Posted by: L. E. Barnes | January 5, 2011

Meeting Fear with Faith, and Forgiveness

In case you haven’t heard, a Coptic church in Egypt was attacked a few days ago, and tensions still run high:

Pope Benedict responded with this message:

The most recent issue of a Christian magazine that my parents subscribe to has several articles dealing with the importance of forgiveness, with examples of people forgiving murderers (such as how the Amish in a Pennsylvania town forgave the man who murdered several Amish girls several years ago). Forgiving can be very difficult. I’ve at times struggled with holding hard feelings against people who have treated me unkindly or unfairly; I’ve never been in the position of having to forgive someone who murdered a loved one. I know that I must, since we are commanded by Christ to forgive–and He of course forgave His own killers and forgives us for sinning against Him. But I find it hard to forgive people such as the extremists who murdered those Coptic Christians recently. Yet we must do so, despite our normal inclinations to seek vengence.

Of course, this doesn’t mean that violence or injustice should be tolerated:

May the Lord have mercy on the perpetrators of attack on the Coptic Christians, may He receive the souls of those martyred Christians into His kingdom, and may more be done to relieve the oppression of our Christian brethren in Egypt.



  1. Thank you Evan. So little of this is covered in the media. It is hard to imagine what living as a Christian under these conditions must be like. We are so insulated.

    • Right. I really can’t imagine what it’s like living under such conditions. May God help our fellow Christians who are suffering under such persecution.

  2. God bless the Copts. They have never had it easy since the Muslims came hundreds of years ago. All of the Copts I’ve ever met have been gentle people.

    • When I see the way Muslims treat the Copts and other religious minorities, I get so infuriated by their double standards. Many Muslims will fly into a rage if they so much as think that they or their religion has been disrespected, but they don’t seem to show such anger when their coreligionists commit terrible acts of oppression of violence against followers of other faiths. Absolute hypocrisy…

  3. I have trouble getting angry at a particular group over things like these attacks because I think that the general nastiness and cruelty with which humanity treats its members naturally gives rise to more cruelty and nastiness. We see it in our country, too, among people who have nothing to do with Islam. (As witness: Tucson.) It’s not that any of these people are blameless, or shouldn’t be held accountable, but in the end, the only way to change it is to change the messages that get sent over and over and over. Right now, they’re all violence and bigotry (in both directions) and hatred. And punishing them by executions or military action or whatever–all of those things will only perpetuate the cycle.

    I think the same way about people who contracept and about people who choose to abort their disabled kids; it’s not that they’re without accountability, but really, in a world where the messages are so strong and not counterbalanced by a Godly message, how can we expect people to do other than exactly what they do? Changing it is not a legsislative act, but something much more “subsersive”; by which I mean, it has to start with us, in tiny, incremental pilot lights that, we hope at least, will someday explode into a huge fire of the Spirit.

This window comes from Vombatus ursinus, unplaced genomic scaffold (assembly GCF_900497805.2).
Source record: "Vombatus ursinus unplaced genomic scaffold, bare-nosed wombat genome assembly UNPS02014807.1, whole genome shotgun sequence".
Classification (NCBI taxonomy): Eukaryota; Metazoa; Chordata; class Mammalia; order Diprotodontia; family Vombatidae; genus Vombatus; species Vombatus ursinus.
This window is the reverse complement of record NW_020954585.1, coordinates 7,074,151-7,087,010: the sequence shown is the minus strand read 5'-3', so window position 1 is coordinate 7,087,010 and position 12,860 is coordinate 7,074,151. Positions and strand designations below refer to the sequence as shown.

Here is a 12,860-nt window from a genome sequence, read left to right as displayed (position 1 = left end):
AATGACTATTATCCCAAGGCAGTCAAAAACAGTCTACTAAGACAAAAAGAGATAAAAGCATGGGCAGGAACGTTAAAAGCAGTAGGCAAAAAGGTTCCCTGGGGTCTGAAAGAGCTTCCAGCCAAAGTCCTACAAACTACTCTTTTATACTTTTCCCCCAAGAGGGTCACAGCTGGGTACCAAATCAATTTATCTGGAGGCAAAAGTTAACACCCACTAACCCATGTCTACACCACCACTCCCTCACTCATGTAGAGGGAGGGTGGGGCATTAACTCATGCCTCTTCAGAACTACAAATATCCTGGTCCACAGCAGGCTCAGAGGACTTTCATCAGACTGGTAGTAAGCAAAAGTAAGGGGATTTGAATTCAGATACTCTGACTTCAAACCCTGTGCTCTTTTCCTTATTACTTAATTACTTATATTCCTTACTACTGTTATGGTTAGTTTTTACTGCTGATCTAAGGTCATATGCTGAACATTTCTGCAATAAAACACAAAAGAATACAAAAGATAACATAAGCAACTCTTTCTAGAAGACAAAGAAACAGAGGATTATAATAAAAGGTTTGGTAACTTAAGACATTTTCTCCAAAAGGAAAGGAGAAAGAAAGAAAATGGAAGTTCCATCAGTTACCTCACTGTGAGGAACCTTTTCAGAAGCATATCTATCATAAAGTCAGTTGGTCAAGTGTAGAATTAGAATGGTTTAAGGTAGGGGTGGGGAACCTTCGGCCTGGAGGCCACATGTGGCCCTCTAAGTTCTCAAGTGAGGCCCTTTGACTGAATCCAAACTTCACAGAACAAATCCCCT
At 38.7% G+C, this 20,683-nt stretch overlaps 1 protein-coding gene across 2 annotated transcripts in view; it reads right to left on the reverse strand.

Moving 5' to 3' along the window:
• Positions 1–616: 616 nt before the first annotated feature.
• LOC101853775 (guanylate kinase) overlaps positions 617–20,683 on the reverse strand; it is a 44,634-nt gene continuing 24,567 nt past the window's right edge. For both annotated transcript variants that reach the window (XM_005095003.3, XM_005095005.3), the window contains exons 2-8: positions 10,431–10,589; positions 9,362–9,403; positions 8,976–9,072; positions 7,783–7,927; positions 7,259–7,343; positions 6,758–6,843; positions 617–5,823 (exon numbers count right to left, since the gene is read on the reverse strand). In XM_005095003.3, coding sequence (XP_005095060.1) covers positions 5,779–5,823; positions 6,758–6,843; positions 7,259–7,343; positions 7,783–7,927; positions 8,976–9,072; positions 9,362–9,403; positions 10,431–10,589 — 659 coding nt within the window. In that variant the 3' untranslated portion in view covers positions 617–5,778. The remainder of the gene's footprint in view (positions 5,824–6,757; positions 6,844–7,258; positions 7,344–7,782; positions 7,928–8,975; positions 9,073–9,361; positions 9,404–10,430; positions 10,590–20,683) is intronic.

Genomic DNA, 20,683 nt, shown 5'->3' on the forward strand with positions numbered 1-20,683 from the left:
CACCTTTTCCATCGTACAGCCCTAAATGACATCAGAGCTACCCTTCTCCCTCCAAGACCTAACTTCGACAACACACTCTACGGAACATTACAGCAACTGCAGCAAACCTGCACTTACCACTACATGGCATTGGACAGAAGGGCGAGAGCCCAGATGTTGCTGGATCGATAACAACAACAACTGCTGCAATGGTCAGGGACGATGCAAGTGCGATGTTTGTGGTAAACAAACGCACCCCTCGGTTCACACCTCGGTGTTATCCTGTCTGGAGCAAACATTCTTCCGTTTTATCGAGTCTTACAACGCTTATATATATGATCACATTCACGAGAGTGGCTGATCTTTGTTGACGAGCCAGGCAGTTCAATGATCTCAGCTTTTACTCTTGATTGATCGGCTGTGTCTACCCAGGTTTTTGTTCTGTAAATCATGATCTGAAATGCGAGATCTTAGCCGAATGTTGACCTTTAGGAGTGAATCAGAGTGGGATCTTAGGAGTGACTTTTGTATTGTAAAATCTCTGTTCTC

• I still get angry with them, but I see your point. True, violence and bigotry are not limited to any particular group of people, and to cut off the root of the problem requires changing people’s hearts and minds, not simply resorting to brute force. On the one hand, I’m still not a pacifist and reject the cliche that “violence never solves anything” (sorry, but not all problems can be resolved through peaceful means, and yes, waging war does solve things–sometimes for the worse, but sometimes it eradicates certain problems that could not have been eradicated otherwise, e.g., Hitler’s attempt at world domination). But using force should, at least ideally, be only a last resort, and I agree with you that “tiny, incremental pilot lights” are often what lead to a “huge fire of the Spirit.” So what does that mean for us? Spread the Word!

      Thanks for stopping by and commenting!


  4. Yes, that’s true, I doubt that pilot lights would have done away with Hitler. I am not particularly a pacifist, but I don’t think I have any control over whether or not we go to war, so I don’t tend to argue war vs. peace; I look at things from the perspective of what I (and realistically, almost all of us) are capable of affecting in the world. I think sometimes we get so upset about big picture things that we forget that our power is to change the one pixel of the picture that is our own sphere of influence. I’m all over promoting NFP and appreciation for those with disabilities. Even still, those two things, which are inside my sphere of influence often feel totally overwhelming.

    • Well said!
      We may not be able to change the whole world, but we can work on our little piece of it. (Or I like how you put it: ‘one pixel of the picture.’) And doing that has the potential to lead to changes in other places as well. Of course, sometimes just dealing our ‘pixel’ can seem overwhelming, so we just need to focus on what we can do.

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